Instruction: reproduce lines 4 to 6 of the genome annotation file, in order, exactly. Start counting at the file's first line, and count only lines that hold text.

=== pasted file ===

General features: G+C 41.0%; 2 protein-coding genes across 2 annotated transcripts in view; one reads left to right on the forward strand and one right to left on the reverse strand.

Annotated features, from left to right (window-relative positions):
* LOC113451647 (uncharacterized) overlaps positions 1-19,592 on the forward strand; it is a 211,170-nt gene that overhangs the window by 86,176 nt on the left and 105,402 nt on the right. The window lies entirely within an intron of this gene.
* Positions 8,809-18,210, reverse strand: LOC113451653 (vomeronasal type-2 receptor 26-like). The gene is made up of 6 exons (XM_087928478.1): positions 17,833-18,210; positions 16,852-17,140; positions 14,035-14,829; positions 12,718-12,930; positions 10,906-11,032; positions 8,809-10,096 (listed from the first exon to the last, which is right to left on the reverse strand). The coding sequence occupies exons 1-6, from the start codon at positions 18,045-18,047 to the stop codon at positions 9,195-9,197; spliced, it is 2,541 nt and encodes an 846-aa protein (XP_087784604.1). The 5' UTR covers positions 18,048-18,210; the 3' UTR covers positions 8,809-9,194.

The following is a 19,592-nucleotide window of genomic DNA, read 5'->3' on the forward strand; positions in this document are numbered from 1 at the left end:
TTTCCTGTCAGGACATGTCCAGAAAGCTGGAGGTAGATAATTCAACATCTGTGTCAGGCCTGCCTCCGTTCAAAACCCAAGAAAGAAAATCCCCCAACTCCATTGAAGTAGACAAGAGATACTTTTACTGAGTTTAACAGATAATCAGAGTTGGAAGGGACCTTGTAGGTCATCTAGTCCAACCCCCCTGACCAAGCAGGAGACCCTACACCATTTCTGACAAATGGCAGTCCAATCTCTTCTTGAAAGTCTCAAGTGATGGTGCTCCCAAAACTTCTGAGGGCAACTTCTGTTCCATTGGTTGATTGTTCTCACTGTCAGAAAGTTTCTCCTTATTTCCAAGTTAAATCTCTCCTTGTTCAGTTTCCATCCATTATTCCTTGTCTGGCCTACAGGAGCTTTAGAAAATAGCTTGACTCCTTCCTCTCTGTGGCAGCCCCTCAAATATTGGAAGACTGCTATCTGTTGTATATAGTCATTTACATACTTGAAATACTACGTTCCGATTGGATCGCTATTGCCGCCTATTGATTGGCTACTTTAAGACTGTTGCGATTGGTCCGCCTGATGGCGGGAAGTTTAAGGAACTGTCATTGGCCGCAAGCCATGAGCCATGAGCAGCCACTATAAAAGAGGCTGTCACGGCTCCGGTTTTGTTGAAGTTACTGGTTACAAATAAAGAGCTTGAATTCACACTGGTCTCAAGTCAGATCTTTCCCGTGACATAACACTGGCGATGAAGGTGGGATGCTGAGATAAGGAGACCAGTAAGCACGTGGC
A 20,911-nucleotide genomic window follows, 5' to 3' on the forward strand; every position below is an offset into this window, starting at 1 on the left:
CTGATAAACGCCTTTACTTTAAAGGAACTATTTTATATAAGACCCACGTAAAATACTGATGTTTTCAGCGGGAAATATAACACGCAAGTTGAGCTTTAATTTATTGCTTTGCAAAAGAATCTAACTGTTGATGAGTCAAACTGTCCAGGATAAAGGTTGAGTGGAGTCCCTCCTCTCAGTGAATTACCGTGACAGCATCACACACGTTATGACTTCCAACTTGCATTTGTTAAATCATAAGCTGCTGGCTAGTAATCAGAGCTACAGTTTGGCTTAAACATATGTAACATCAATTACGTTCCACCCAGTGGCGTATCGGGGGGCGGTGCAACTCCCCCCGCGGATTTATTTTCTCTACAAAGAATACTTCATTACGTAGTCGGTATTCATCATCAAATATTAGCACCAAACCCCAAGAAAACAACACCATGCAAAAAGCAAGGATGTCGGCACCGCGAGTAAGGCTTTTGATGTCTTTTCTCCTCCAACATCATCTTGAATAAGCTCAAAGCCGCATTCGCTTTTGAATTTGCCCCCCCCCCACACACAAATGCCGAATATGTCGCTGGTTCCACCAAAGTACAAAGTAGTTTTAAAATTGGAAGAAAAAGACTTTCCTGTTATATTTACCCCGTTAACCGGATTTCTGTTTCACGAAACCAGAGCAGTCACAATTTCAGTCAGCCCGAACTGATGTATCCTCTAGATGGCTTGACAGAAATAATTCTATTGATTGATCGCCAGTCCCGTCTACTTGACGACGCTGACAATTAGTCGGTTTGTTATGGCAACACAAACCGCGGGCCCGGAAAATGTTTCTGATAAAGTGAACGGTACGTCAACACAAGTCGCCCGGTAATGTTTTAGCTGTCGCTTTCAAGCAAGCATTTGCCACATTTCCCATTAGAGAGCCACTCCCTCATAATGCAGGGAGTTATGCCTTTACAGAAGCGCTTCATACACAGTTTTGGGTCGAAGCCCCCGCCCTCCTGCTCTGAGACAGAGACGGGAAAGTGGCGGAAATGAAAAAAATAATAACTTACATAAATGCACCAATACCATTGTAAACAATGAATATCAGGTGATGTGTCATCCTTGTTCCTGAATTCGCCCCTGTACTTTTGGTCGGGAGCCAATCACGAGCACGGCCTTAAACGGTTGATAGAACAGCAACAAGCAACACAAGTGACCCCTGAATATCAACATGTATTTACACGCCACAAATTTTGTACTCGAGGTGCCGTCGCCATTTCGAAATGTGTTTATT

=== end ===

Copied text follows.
* Positions 8,809-18,210, reverse strand: LOC113451653 (vomeronasal type-2 receptor 26-like). The gene is made up of 6 exons (XM_087928478.1): positions 17,833-18,210; positions 16,852-17,140; positions 14,035-14,829; positions 12,718-12,930; positions 10,906-11,032; positions 8,809-10,096 (listed from the first exon to the last, which is right to left on the reverse strand). The coding sequence occupies exons 1-6, from the start codon at positions 18,045-18,047 to the stop codon at positions 9,195-9,197; spliced, it is 2,541 nt and encodes an 846-aa protein (XP_087784604.1). The 5' UTR covers positions 18,048-18,210; the 3' UTR covers positions 8,809-9,194.

The following is a 19,592-nucleotide window of genomic DNA, read 5'->3' on the forward strand; positions in this document are numbered from 1 at the left end:
TTTCCTGTCAGGACATGTCCAGAAAGCTGGAGGTAGATAATTCAACATCTGTGTCAGGCCTGCCTCCGTTCAAAACCCAAGAAAGAAAATCCCCCAACTCCATTGAAGTAGACAAGAGATACTTTTACTGAGTTTAACAGATAATCAGAGTTGGAAGGGACCTTGTAGGTCATCTAGTCCAACCCCCCTGACCAAGCAGGAGACCCTACACCATTTCTGACAAATGGCAGTCCAATCTCTTCTTGAAAGTCTCAAGTGATGGTGCTCCCAAAACTTCTGAGGGCAACTTCTGTTCCATTGGTTGATTGTTCTCACTGTCAGAAAGTTTCTCCTTATTTCCAAGTTAAATCTCTCCTTGTTCAGTTTCCATCCATTATTCCTTGTCTGGCCTACAGGAGCTTTAGAAAATAGCTTGACTCCTTCCTCTCTGTGGCAGCCCCTCAAATATTGGAAGACTGCTATCTGTTGTATATAGTCATTTACATACTTGAAATACTACGTTCCGATTGGATCGCTATTGCCGCCTATTGATTGGCTACTTTAAGACTGTTGCGATTGGTCCGCCTGATGGCGGGAAGTTTAAGGAACTGTCATTGGCCGCAAGCCATGAGCCATGAGCAGCCACTATAAAAGAGGCTGTCACGGCTCCGGTTTTGTTGAAGTTACTGGTTACAAATAAAGAGCTTGAATTCACACTGGTCTCAAGTCAGATCTTTCCCGTGACATAACACTGGCGATGAAGGTGGGATGCTGAGATAAGGAGACCAGTAAGCACGTGGC